The Africa Centre for Energy Policy (ACEP), an energy think tank in the Republic of Ghana, West Africa, has led energy, governance and development experts to discuss the impact of coronavirus on Africa’s upstream oil and gas sector.
Leading the discussion, the executive director of ACEP, Benjamin Boakye observed that Africa was set to lose US$65 billion from the oil and gas sector this year alone as a result of the effect of the Covid-19.
According to him, the European Commission (EC) made this projection recently and underscored the need for Africa to swiftly move to find alternative financing for the continent’s development agenda.
Mr Boakye, who was speaking at a virtual conference hosted in Accra, noted that the COVID-19 has negatively affected revenue generation.
“We have to start a conversation about how the situation looks in the context of Africa particularly, revenue generation and debt financing and employment in the oil and gas sector,” he said.
Mr Boakye was of the view that the impact of Covid-19 could significantly reduce investment, estimated to be about 33 percent in Africa and subsequently affect the continent’s socioeconomic development.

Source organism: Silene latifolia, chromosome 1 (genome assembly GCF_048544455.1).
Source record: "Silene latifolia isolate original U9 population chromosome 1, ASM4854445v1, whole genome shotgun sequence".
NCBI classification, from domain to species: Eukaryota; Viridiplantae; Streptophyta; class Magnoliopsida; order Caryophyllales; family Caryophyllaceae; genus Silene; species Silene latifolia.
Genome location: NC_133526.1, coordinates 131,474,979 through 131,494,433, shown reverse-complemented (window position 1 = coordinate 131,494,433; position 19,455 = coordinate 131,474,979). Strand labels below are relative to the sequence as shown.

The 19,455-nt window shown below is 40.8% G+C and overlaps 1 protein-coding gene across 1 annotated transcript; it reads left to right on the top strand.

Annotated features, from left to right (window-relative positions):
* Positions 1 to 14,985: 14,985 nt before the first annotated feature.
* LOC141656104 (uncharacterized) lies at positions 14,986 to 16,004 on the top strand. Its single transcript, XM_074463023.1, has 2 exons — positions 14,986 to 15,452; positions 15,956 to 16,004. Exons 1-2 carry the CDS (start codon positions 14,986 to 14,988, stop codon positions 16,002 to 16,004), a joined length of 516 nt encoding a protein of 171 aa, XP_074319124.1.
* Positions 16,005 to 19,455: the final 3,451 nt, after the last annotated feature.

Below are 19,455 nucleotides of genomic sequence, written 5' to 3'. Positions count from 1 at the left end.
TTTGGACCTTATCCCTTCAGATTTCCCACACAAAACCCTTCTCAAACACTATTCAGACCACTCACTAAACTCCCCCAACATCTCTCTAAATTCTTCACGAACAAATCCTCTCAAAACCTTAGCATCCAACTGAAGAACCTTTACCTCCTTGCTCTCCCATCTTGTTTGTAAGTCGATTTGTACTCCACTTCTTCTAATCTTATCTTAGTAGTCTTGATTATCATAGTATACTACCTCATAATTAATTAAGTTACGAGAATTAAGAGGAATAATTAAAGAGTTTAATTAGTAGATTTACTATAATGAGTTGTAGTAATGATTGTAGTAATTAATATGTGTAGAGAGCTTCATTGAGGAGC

He bemoaned that small and medium scale businesses in the oil and gas sector could suffer even more adversely.
Commenting on the Ghanaian perspective, Gyekye Tanoh, the Policy and Research Advocacy Coordinator at Hand and Brain Action Research Initiative, who moderated the conference, was of the view that Africa needed to think outside the box to ensure sustainable development of the continent.
“Is Africa learning or it is business as usual? If you have to spend monies and it is not there, what is the consequences of its implication on social investment if you have such a significant drop in revenue and the struggle for investment for the people’s interests, what do have to do?” he posed.
According to Mr Gyekye, structural frustration in the regime of international trade, financial and primary commodity value chain were issues the continent needed to deal with to survive the storms of any global crisis.
Touching on the Mozambique experience on the oil and gas governance culture, Prof. Adriano Alfredo Nuvunga, who is the Executive Director of the Centre for Democratic Development in his country, emphasised poor management and ill-developed infrastructure of the oil and gas sector as the main challenges in his country.
He admitted that, though the current government was improving, the pace was too slow to revolutionarise the sector soon.
Other speakers from Uganda, Kenya and participants across the globe contributed to making insightful suggestions to help Africa to come out with prudent and pragmatic measures to deal with the poor governance culture in the oil and gas sector so that the continent’s people could benefit in the area of local content development, social investment drives and other important human centred programmes to speedily drive development, even after the Covid-19.